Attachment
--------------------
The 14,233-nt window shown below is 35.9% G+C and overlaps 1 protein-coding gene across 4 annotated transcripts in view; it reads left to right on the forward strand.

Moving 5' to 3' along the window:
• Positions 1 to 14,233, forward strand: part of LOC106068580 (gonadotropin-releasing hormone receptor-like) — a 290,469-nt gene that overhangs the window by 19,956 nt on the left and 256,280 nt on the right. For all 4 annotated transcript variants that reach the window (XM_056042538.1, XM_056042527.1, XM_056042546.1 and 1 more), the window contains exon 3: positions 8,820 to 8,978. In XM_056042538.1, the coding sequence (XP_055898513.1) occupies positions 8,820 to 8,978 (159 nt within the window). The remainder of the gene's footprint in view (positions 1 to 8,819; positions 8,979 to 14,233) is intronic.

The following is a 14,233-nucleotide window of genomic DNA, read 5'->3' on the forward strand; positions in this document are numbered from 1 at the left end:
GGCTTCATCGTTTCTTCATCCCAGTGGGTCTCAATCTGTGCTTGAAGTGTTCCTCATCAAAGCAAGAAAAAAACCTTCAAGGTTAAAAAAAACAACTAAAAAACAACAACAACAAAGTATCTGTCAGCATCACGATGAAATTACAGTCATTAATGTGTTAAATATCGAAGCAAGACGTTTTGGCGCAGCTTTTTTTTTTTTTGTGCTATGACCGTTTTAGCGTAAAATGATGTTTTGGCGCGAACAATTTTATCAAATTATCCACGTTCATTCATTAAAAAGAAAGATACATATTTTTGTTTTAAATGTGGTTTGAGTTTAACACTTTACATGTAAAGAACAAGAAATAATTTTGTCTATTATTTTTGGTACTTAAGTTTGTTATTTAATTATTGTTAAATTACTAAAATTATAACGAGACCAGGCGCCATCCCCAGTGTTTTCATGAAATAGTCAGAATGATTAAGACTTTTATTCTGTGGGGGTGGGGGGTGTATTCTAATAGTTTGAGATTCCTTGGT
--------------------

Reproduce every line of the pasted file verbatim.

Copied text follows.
The 14,233-nt window shown below is 35.9% G+C and overlaps 1 protein-coding gene across 4 annotated transcripts in view; it reads left to right on the forward strand.

Moving 5' to 3' along the window:
• Positions 1 to 14,233, forward strand: part of LOC106068580 (gonadotropin-releasing hormone receptor-like) — a 290,469-nt gene that overhangs the window by 19,956 nt on the left and 256,280 nt on the right. For all 4 annotated transcript variants that reach the window (XM_056042538.1, XM_056042527.1, XM_056042546.1 and 1 more), the window contains exon 3: positions 8,820 to 8,978. In XM_056042538.1, the coding sequence (XP_055898513.1) occupies positions 8,820 to 8,978 (159 nt within the window). The remainder of the gene's footprint in view (positions 1 to 8,819; positions 8,979 to 14,233) is intronic.

The following is a 14,233-nucleotide window of genomic DNA, read 5'->3' on the forward strand; positions in this document are numbered from 1 at the left end:
GGCTTCATCGTTTCTTCATCCCAGTGGGTCTCAATCTGTGCTTGAAGTGTTCCTCATCAAAGCAAGAAAAAAACCTTCAAGGTTAAAAAAAACAACTAAAAAACAACAACAACAAAGTATCTGTCAGCATCACGATGAAATTACAGTCATTAATGTGTTAAATATCGAAGCAAGACGTTTTGGCGCAGCTTTTTTTTTTTTTGTGCTATGACCGTTTTAGCGTAAAATGATGTTTTGGCGCGAACAATTTTATCAAATTATCCACGTTCATTCATTAAAAAGAAAGATACATATTTTTGTTTTAAATGTGGTTTGAGTTTAACACTTTACATGTAAAGAACAAGAAATAATTTTGTCTATTATTTTTGGTACTTAAGTTTGTTATTTAATTATTGTTAAATTACTAAAATTATAACGAGACCAGGCGCCATCCCCAGTGTTTTCATGAAATAGTCAGAATGATTAAGACTTTTATTCTGTGGGGGTGGGGGGTGTATTCTAATAGTTTGAGATTCCTTGGT